Google has come under fire after admitting that it scans the content of incoming Gmail messages from users on third-party service providers, and cannot promise confidentiality.
The web giant has filed a motion to dismiss a US lawsuit that claims the firm has violated privacy laws by serving tailored adverts based on the contents of emails, The Guardian reports. The firm has also moved to assure users that it takes their security seriously.
“While the non-Gmail plaintiffs are not bound to Google’s contractual terms, they nonetheless impliedly consent to Google’s practices by virtue of the fact that all users of email must necessarily expect that their emails will be subject to automated processing,” argued Google in its defense.
The company is facing a landmark group legal action by Britons angry over the way it circumvented settings on the iPhone to track their web usage. Google has already been fined a record $22.5m (£14.4m) by authorities in the United States over the practice. Read more Google argues UK privacy laws do not apply
In a submission to the High Court, however, Google has argued that as an American company it is not covered by British privacy laws. It said there was “no jurisdiction” for the case to be heard here because its consumer services are provided by Google Inc, based in Silicon Valley, rather than Google UK.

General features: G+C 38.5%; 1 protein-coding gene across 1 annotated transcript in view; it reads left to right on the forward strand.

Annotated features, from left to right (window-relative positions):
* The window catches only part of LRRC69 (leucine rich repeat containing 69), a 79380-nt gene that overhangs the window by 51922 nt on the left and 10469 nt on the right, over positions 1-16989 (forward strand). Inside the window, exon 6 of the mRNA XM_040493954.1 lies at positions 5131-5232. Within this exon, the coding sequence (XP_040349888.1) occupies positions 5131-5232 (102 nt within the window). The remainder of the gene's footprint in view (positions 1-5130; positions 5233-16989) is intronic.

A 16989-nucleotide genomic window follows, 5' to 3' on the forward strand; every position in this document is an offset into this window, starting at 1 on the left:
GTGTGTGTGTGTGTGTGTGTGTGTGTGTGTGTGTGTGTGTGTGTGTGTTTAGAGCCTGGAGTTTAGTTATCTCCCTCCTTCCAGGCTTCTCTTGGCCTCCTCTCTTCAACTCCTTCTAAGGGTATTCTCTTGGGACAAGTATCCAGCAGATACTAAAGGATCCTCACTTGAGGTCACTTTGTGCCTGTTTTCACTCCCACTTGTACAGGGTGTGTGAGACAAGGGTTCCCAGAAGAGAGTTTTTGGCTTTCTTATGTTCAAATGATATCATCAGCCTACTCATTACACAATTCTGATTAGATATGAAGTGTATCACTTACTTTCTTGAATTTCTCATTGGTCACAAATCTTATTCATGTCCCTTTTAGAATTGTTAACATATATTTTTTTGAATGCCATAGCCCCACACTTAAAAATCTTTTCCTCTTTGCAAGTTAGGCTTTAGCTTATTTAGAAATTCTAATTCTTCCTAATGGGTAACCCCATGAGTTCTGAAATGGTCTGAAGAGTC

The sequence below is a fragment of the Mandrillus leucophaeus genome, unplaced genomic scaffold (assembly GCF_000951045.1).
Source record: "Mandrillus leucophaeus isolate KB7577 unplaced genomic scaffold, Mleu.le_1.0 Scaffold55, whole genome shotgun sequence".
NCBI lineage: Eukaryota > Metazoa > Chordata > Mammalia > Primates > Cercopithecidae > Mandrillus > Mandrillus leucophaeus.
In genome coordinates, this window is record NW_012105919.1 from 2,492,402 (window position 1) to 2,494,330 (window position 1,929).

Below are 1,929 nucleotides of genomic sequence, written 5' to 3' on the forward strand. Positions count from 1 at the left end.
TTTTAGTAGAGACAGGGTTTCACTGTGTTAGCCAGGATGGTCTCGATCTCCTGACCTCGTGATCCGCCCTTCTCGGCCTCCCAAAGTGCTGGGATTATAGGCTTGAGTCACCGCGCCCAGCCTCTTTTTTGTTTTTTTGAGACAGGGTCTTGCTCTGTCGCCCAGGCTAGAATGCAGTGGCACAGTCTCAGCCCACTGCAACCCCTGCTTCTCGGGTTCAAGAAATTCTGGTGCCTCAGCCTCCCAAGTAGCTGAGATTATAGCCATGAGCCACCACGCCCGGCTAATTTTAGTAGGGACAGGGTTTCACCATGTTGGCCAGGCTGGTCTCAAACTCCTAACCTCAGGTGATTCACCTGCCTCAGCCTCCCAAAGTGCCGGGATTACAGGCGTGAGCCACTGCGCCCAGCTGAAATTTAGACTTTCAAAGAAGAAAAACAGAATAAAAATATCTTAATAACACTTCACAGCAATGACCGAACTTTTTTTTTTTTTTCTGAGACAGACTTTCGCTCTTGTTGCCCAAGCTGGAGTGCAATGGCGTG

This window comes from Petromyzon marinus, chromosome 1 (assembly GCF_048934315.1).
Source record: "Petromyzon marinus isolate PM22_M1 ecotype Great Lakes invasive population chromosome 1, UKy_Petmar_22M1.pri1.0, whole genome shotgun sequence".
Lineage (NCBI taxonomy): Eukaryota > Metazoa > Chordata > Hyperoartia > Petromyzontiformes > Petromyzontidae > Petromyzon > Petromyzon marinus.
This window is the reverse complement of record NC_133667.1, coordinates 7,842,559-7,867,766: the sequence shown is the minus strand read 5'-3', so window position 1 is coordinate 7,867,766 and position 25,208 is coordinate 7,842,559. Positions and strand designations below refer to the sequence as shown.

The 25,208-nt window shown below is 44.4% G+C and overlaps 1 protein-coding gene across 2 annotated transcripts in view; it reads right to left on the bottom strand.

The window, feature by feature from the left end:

The move raises questions about the rights of millions of British internet users who rely on Google for basic services such as web search and email. Its rivals, such as Facebook and Microsoft, provide their consumer web services through European subsidiaries so could not make the same jurisdictional argument.
The claimants said it showed Google’s policies “don’t respect” British privacy laws and compared its stance to its controversial avoidance of UK corporation tax.
Claimant Marc Bradshaw said: “It seems absurd to suggest that consumers can’t bring a claim against a company which is operating in the UK and is even constructing a $1bn headquarters in London.”